Thursday, March 5, 2015

Natalie Prass - Natalie Prass (2015)

"Why Don't You Believe In Me?" might be the title of one of the standout tracks on Nashville singer/songwriter Natalie Prass' eponymous record out on Spacebomb Records earlier this year but for a short spell it was a fitting question towards the authenticity of her most recent efforts. Introduced to her predominantly through a cosign from Hundred Waters who asked her to open the Los Angeles stop of their tour currently in progress, I was intrigued enough by the incredibly Motown reminiscent arrangements on "Bird of Prey" to dig deeper. Bundled with a Janet Jackson cover I couldn't help but notice the similarities between Prass and Jackson's vocals in that they used their feather-light voices to their advantage - everything builds around them and nothing obscures them. It seems like such a no-brainer but often times that's hardly the case.

As I checked out the internet to find out who was this woman exactly - I read something that made my blood run cold: Natalie Prass press release. In its attempts to make her seem like a fun, anything goes musician of eclectic and rebellious tastes, it instead painted a picture of possible insincerity describing her Ryman Auditorium debut as she played a reggae set in front of an Isaac Hayes poster.

And yet it was her close association with Matthew E. White, a man who revels in genre-blending antics and tips his hat in the direction of the old school - often enlisting whole horn ensembles and string orchestras to fill out his arrangements that convinced me to go to distance and actually listen to the full album once it officially released. This might all see like conjecture but the perceived notion of inauthenticity is Prass' only deterrent.

Ultimately, if you listen to Prass' self -titled record, you'll find a record filled from front to back with an earnestness that's disarming and utterly beguiling. All notion that Prass isn't sincere in her soul-pop turn melts away as she crafts a startlingly accessible brand of heartbreak pop; her songs feel lived in as well they should. Prass' songs are fueled by moments of doubt, insecurity, and heart that feel too real to ignore. They seek out the drama of actual relationships, played realistically instead of using them for grander moments. The fact that they're often dressed up with orchestral flourishes does little to distract from their grounding in real emotion. Prass' songwriting manages to evoke tragic melancholy and fierce resolve often beats away from each other. "I never said I didn't want you knocking at door/All this run and chase, it's almost like I planned it" Prass builds up to on "Bird of Prey" in a moment that's staggeringly cunning. It's a moment of fiery firmness in the midst of repeated coos "of You don't leave me no choice but to run away" where Prass puts her foot down with a flash of steely resolve as she finally opts for the fight option of her primal response. That resolve follows naturally into "Your Fool" Prass' version of "That's It, I Quit, I'm Moving On". It's an impressive parallel to the inaction of album opener "My Baby Don't Understand Me".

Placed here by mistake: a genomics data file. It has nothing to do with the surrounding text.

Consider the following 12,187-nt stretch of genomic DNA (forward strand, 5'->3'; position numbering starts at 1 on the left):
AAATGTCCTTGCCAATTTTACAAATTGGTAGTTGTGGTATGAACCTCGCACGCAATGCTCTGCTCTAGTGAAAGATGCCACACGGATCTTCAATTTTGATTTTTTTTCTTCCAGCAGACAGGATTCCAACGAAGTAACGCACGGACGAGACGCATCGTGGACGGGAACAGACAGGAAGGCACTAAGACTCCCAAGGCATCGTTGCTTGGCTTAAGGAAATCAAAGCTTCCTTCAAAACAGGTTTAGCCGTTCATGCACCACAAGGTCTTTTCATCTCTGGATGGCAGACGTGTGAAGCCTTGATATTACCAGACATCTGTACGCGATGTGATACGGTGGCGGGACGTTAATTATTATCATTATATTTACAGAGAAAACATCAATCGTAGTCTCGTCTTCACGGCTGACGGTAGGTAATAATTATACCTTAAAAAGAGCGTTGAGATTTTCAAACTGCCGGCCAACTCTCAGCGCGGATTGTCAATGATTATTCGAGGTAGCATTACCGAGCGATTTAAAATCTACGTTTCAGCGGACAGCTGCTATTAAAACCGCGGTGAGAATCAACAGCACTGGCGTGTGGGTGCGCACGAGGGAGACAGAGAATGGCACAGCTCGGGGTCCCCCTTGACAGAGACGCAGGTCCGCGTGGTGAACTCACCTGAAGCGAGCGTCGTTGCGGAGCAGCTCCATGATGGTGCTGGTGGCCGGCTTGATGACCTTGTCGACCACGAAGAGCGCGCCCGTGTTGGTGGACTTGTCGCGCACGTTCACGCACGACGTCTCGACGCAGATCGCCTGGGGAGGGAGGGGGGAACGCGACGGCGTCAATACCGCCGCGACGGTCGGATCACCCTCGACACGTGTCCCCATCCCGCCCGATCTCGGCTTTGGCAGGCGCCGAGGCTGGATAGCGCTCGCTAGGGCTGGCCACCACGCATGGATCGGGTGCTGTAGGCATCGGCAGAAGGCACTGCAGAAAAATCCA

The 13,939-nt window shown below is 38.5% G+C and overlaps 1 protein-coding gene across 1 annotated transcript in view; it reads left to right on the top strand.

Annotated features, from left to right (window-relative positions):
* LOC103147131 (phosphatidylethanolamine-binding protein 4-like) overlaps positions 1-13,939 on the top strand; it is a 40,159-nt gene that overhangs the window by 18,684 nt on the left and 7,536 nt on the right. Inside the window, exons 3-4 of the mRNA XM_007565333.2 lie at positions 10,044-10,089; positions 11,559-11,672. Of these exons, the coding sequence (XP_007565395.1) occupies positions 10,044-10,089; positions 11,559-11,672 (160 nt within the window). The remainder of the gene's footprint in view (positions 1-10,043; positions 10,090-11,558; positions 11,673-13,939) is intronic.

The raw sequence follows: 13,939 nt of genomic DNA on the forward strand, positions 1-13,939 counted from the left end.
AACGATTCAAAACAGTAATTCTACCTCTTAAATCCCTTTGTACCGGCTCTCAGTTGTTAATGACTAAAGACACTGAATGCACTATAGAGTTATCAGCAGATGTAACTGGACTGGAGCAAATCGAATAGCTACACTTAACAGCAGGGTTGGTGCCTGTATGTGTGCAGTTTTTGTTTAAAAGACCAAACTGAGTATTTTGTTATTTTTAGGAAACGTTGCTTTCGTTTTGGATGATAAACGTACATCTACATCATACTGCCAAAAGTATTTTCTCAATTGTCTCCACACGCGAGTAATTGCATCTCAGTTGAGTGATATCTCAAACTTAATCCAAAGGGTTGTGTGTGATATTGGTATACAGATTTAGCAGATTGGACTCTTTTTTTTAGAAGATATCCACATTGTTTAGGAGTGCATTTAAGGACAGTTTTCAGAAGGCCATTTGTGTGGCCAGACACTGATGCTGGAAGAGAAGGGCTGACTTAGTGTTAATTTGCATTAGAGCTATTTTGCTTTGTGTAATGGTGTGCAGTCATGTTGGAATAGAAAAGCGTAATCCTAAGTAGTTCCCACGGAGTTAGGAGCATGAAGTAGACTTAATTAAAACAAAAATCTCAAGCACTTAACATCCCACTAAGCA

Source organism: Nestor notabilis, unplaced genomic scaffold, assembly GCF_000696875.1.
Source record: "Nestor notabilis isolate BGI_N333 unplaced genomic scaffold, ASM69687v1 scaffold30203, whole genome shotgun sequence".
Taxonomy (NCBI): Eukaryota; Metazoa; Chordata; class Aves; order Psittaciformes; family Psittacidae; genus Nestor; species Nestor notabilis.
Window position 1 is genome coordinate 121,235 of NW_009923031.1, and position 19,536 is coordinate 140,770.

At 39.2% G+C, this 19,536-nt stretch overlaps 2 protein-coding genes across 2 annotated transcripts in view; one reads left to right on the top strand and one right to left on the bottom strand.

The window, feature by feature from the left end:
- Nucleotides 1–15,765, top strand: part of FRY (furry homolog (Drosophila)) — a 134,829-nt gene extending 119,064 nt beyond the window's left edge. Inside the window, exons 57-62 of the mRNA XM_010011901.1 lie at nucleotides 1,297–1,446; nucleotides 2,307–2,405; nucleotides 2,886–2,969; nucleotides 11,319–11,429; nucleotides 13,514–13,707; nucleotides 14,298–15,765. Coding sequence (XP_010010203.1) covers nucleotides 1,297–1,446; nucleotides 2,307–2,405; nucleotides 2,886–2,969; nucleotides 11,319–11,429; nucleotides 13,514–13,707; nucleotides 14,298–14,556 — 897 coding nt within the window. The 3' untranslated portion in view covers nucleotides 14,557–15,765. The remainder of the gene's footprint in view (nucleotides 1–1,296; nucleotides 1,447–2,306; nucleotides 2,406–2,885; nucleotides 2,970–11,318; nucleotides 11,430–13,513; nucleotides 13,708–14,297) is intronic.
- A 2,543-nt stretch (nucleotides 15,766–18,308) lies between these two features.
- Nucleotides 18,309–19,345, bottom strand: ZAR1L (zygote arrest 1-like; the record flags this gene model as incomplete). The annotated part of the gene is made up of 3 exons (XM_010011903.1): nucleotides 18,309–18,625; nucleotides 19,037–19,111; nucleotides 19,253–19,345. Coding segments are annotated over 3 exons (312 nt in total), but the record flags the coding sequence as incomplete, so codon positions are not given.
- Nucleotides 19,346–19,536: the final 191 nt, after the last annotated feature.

Where the record could very well end with "Reprise" a mostly spoken outro of sorts not only to the album but also "Your Fool", Prass instead ends with "It Is You" a track that wouldn't feel at all out of place in a Disney movie. It's a sly wink to the Disney princess quality of her voice and the comparisons its garnered but where much of her self-titled aimed for subtle and subversive, this seems the most overt with its grand sweeping orchestral flourishes and its fantastical similes. For those who made it through the record thus far with stoic indifferent to its goings on, this is her last moment to charm and Prass goes big; goes epically grand actually and whether you get the conceit or not, it's bound to inspire some sort of reaction. Where the songs before it sought to invoke pathos through their rooting in real emotion, this last effort seeks to humanize through pure charm. It's a fitting end to record that spends so much time mucking about in fractured relationships; a sort of tension relief that goes grand to deliver its rather simple message: It'll all be alright.

Prass approaches her self-titled album with a refreshing sense of plotting. From the realization of "My Baby Don't Understand Me" to the retaliation of "Your Fool", to the pseudo-confrontation with the other woman in "Christy". The album not only has a stylistic sense of cohesion but also narratively so. It commits to its concept with an unwavering sense of purpose that makes you invested in just what Prass has to say and how she'll say it. Every song has a utterly delicious moment of peak songwriting and Prass plays them straight, her pristine vocals seeking out the emotional truth not just the dramatic flash. The production augments the songs instead of galvanizing them. It's to Prass credit that even through its lush, occasionally grand production that the record remains stunningly intimate and unassumingly sincere. Prass is a songwriting powerhouse with a knack for imbuing each song with indomitable heart  that elevates her above mere retro pop theatrics and that and that alone could and should be enough to silence any naysayers. All they need to do is listen.

Natalie Prass is out now on Spacebomb Records. You can order it now.

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